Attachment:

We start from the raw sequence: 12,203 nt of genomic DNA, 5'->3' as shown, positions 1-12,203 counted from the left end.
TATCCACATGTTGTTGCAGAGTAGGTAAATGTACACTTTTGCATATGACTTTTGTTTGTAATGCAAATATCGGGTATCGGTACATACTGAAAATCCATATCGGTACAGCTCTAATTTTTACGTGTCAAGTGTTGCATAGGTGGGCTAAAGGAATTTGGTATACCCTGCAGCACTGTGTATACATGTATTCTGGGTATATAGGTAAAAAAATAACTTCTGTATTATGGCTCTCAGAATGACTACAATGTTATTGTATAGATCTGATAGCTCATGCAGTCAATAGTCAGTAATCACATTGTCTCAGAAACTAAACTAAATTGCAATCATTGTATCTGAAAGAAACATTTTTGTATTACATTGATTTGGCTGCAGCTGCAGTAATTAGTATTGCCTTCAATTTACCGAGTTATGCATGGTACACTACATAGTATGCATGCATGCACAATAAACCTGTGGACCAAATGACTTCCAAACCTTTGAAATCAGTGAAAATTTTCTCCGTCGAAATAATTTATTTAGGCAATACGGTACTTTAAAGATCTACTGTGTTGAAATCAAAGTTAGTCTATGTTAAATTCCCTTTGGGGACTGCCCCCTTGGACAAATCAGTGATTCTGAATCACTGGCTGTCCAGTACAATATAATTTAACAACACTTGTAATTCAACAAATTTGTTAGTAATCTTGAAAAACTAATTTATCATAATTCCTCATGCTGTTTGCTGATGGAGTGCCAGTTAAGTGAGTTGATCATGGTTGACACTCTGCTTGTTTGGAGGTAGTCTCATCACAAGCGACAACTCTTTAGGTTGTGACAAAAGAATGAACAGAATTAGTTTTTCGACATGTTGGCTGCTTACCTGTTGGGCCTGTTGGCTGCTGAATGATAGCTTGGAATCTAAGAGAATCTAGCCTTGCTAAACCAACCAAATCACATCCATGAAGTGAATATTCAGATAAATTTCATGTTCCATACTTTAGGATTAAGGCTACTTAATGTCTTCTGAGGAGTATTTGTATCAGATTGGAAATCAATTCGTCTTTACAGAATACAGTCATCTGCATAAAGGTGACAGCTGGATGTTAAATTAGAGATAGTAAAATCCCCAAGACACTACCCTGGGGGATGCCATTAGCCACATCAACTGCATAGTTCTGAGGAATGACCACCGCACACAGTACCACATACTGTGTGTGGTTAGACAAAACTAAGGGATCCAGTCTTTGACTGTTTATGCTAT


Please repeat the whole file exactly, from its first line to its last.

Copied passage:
We start from the raw sequence: 12,203 nt of genomic DNA, 5'->3' as shown, positions 1-12,203 counted from the left end.
TATCCACATGTTGTTGCAGAGTAGGTAAATGTACACTTTTGCATATGACTTTTGTTTGTAATGCAAATATCGGGTATCGGTACATACTGAAAATCCATATCGGTACAGCTCTAATTTTTACGTGTCAAGTGTTGCATAGGTGGGCTAAAGGAATTTGGTATACCCTGCAGCACTGTGTATACATGTATTCTGGGTATATAGGTAAAAAAATAACTTCTGTATTATGGCTCTCAGAATGACTACAATGTTATTGTATAGATCTGATAGCTCATGCAGTCAATAGTCAGTAATCACATTGTCTCAGAAACTAAACTAAATTGCAATCATTGTATCTGAAAGAAACATTTTTGTATTACATTGATTTGGCTGCAGCTGCAGTAATTAGTATTGCCTTCAATTTACCGAGTTATGCATGGTACACTACATAGTATGCATGCATGCACAATAAACCTGTGGACCAAATGACTTCCAAACCTTTGAAATCAGTGAAAATTTTCTCCGTCGAAATAATTTATTTAGGCAATACGGTACTTTAAAGATCTACTGTGTTGAAATCAAAGTTAGTCTATGTTAAATTCCCTTTGGGGACTGCCCCCTTGGACAAATCAGTGATTCTGAATCACTGGCTGTCCAGTACAATATAATTTAACAACACTTGTAATTCAACAAATTTGTTAGTAATCTTGAAAAACTAATTTATCATAATTCCTCATGCTGTTTGCTGATGGAGTGCCAGTTAAGTGAGTTGATCATGGTTGACACTCTGCTTGTTTGGAGGTAGTCTCATCACAAGCGACAACTCTTTAGGTTGTGACAAAAGAATGAACAGAATTAGTTTTTCGACATGTTGGCTGCTTACCTGTTGGGCCTGTTGGCTGCTGAATGATAGCTTGGAATCTAAGAGAATCTAGCCTTGCTAAACCAACCAAATCACATCCATGAAGTGAATATTCAGATAAATTTCATGTTCCATACTTTAGGATTAAGGCTACTTAATGTCTTCTGAGGAGTATTTGTATCAGATTGGAAATCAATTCGTCTTTACAGAATACAGTCATCTGCATAAAGGTGACAGCTGGATGTTAAATTAGAGATAGTAAAATCCCCAAGACACTACCCTGGGGGATGCCATTAGCCACATCAACTGCATAGTTCTGAGGAATGACCACCGCACACAGTACCACATACTGTGTGTGGTTAGACAAAACTAAGGGATCCAGTCTTTGACTGTTTATGCTAT